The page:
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Reeves
Reeves
417

mastime 1667 (MS. Cat. of Fellows of King's Coll.) He was educated at Cambridge, where he graduated from King's College, B.A. in 1688 and M.A. in 1692. He was elected a fellow of his college, but had to resign his fellowship upon marriage about May 1689, and five years later (9 Aug. 1694) was presented by George Berkeley, first earl of Berkeley [q. v.], to the living of Cranford in Middlesex. On 1 Aug. 1711, upon the death of Abraham Brooksbank, he became vicar of St. Mary's, Reading, and was shortly afterwards appointed a chaplain to Queen Anne. In 1716 he completed his valuable ‘Apologies of Justin Martyr, Tertullian, and Minucius Felix in Defence of the Christian Religion, with the Commonitory of Vincentius Lirinensis concerning the Primitive Rule of Faith,’ a translation, with notes and a preliminary discourse upon each author, upon which he had been engaged for upwards of seven years (London, 2 vols. 8vo). The notes are learned and perspicuous, and the work afforded a useful introduction to patristic study (cf. Orme, Bibl. Biblica, p. 368). Reeves died at Reading on 26 March 1726, and was buried near the altar in St. Mary's Church. He left a widow, who died in 1728, and two daughters. A collection of fourteen of his sermons (detailed in Darling's Cycl. Bibl. p. 2521) was printed in 1729 from a manuscript which he had already prepared for press (London, 8vo). The first of these, an election sermon, on ‘The Fatal Consequences of Bribery exemplified in Judas’ (Matt. xxvii. 3, 4), ‘has been found very useful’ (Darling); it was separately reprinted, 1733 and 1753, London, 8vo.

[Chalmers's Biogr. Dict. xxvi. 108–9; Nouvelle Biogr. Générale; Grad. Cantabr.; Newcourt's Repertorium, i. 596; Coates's Reading, 1802, pp. 102–16; McClintock and Strong's Cyclopædia; Allibone's Dict. of Engl. Lit. 1704; Works of the Learned; information from Charles E. Grant, esq., librarian of King's College.]

T. S.

REEVES, WILLIAM, D.D. (1815–1892), Irish antiquary, and bishop of Down, Connor, and Dromore, was the eldest child of Boles D'Arcy Reeves, an attorney, and his wife Mary, fourth daughter of Captain Jonathan Bruce Roberts, who fought at the battle of Bunker's Hill, and was afterwards land agent to the Earl of Cork. He was born at Charleville, co. Cork, 16 March 1815, in the house of his maternal grandfather. He was sent in 1823 to the school of John Browne in Leeson Street, Dublin, and afterwards to that of the Rev. Edward Geoghegan. He entered Trinity College, Dublin, in October 1830, and obtained a Hebrew prize immediately after entrance. He became a scholar in his third year, and graduated A.B. in the spring term 1835. He then proceeded to study medicine, won the Berkeley medal, and graduated M.B. in 1837. His object was to be able to practise among the poor of his parish when ordained. He was ordained deacon at Hillsborough, co. Down, 18 March 1838, and became curate of Lisburn, co. Antrim. He was ordained priest at Derry, 2 June 1839, and in 1841 became perpetual curate of Kilconriola, co. Antrim.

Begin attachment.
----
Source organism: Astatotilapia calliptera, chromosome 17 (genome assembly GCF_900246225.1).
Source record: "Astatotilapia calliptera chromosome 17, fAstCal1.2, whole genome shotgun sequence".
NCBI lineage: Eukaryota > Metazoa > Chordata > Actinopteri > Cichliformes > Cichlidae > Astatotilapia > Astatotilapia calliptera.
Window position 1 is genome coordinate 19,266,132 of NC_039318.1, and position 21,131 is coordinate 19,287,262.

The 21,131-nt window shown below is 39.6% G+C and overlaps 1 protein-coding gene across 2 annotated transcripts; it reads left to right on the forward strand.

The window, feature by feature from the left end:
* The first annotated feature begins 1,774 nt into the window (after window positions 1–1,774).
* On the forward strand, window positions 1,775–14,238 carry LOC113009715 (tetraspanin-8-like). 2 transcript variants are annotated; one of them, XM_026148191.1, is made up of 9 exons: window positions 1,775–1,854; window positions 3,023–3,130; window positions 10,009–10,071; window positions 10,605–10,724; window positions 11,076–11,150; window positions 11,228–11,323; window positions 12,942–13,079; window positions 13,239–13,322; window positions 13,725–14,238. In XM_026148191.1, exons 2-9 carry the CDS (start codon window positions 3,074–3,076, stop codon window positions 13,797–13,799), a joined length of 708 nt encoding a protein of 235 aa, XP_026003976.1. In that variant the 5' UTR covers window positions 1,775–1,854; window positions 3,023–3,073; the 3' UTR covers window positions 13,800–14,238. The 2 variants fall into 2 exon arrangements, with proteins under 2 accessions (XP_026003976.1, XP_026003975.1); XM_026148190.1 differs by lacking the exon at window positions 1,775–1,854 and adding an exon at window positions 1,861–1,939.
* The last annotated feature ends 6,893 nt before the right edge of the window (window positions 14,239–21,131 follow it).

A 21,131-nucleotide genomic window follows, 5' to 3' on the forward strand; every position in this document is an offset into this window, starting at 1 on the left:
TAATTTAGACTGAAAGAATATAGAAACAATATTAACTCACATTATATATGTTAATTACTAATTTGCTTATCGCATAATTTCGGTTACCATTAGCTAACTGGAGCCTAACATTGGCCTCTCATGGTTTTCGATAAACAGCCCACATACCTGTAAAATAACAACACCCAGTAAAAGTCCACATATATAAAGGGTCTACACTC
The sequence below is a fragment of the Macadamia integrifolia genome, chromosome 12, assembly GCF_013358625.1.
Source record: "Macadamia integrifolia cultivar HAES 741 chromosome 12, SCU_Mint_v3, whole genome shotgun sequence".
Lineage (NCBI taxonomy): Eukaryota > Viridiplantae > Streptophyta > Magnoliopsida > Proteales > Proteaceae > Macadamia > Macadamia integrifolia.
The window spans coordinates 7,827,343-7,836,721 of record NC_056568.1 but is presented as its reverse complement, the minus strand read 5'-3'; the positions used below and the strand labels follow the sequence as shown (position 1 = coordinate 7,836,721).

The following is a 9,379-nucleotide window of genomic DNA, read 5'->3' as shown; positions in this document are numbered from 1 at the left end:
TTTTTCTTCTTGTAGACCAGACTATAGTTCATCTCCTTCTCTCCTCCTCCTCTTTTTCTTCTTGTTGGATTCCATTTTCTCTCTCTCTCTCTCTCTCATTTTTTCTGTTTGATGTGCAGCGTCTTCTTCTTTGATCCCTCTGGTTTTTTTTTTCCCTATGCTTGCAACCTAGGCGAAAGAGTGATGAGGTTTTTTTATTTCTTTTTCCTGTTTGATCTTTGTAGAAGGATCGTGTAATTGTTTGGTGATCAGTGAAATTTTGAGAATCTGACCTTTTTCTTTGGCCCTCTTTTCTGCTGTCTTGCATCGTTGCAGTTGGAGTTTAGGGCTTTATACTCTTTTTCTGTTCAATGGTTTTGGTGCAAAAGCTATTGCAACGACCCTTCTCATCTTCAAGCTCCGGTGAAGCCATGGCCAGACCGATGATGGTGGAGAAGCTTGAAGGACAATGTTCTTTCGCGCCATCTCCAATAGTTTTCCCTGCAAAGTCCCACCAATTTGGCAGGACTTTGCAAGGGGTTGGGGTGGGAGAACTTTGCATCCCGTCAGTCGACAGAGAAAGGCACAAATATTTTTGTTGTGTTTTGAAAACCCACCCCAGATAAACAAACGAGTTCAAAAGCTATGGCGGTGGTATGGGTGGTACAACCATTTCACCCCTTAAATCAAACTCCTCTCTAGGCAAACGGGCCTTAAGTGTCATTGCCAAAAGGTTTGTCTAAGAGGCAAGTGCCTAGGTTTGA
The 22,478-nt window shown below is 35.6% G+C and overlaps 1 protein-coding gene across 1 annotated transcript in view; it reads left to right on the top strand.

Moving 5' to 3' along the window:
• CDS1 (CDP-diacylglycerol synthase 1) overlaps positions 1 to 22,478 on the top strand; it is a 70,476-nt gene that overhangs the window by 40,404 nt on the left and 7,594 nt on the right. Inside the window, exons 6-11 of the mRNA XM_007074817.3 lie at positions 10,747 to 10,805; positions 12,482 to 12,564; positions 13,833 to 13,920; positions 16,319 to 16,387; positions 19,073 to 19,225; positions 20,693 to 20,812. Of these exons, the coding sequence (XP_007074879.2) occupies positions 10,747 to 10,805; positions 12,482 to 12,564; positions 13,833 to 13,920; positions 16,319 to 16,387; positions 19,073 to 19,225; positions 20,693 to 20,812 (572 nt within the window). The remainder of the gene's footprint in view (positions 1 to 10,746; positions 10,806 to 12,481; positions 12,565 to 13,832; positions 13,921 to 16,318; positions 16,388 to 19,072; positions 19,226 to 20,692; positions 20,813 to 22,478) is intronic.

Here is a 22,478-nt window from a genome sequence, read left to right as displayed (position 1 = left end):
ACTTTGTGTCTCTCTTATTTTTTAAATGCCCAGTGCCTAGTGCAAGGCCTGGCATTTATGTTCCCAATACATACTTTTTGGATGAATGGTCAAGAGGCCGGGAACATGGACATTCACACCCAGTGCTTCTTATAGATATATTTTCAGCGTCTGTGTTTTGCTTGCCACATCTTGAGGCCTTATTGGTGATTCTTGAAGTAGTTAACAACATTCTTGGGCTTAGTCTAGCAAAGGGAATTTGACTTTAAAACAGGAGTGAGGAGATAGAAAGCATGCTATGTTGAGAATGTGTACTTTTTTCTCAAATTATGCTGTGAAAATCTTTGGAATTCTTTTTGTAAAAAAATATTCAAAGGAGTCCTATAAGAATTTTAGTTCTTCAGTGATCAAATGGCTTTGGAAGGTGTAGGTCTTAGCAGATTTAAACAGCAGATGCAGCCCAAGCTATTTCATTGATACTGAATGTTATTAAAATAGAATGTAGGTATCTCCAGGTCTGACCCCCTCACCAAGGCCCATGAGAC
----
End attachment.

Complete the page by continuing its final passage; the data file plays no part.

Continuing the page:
Reeves's first publication, printed at Belfast in 1845, was ‘A Description of Nendrum, commonly called Mahee Island.’ On 14 Dec. 1846 he was elected a member of the Royal Irish Academy. In 1847 he published in Dublin ‘Ecclesiastical Antiquities of Down, Connor, and Dromore,’ which has ever since continued the chief work of reference with regard to the ecclesiastical history and topography of that part of Ireland. In 1849 he was made master of the diocesan school at Ballymena, and its stipend was a welcome addition to the 110l. a year which had been his sole income before. When his father died in 1852 he inherited his landed estate in Cork, but generously divided it with his brothers and sisters. In 1850 the Irish Archæological Society published his ‘Acts of Archbishop Colton,’ a volume which does for the diocese of Derry what his former book had accomplished for his own diocese. In both, mediæval records are illuminated by a minute knowledge of the modern local topography, and of all that had been written or was traditional about the districts mentioned. Sixteen papers of varying importance, but all showing original work, followed, chiefly in the ‘Proceedings of the Royal Irish Academy’ and in the ‘Ulster Journal of Archæology;’ and in 1857 he published in Dublin his most famous work, ‘The Life of St. Columba, Founder of Hy, written by Adamnan, ninth Abbot of that Monastery, to which are added copious Notes and Dissertations.’ This large volume remains the most learned and the fullest collection of knowledge of ancient Irish ecclesiastical affairs published since the time of John Colgan [q. v.]; Reeves is only less than Colgan, inasmuch as he was not acquainted with the Irish language. The text of the life (every page of which is carefully annotated) is taken from a manuscript of the eighth century. The preparation of this book solaced his grief for the loss of his first wife, his cousin Emma, daughter of Thomas Reeves of Carlisle, whom he had married on 3 Jan. 1838, and who died on 12 Oct. 1855, leaving nine children.

The ‘Life of St. Columba’ was approved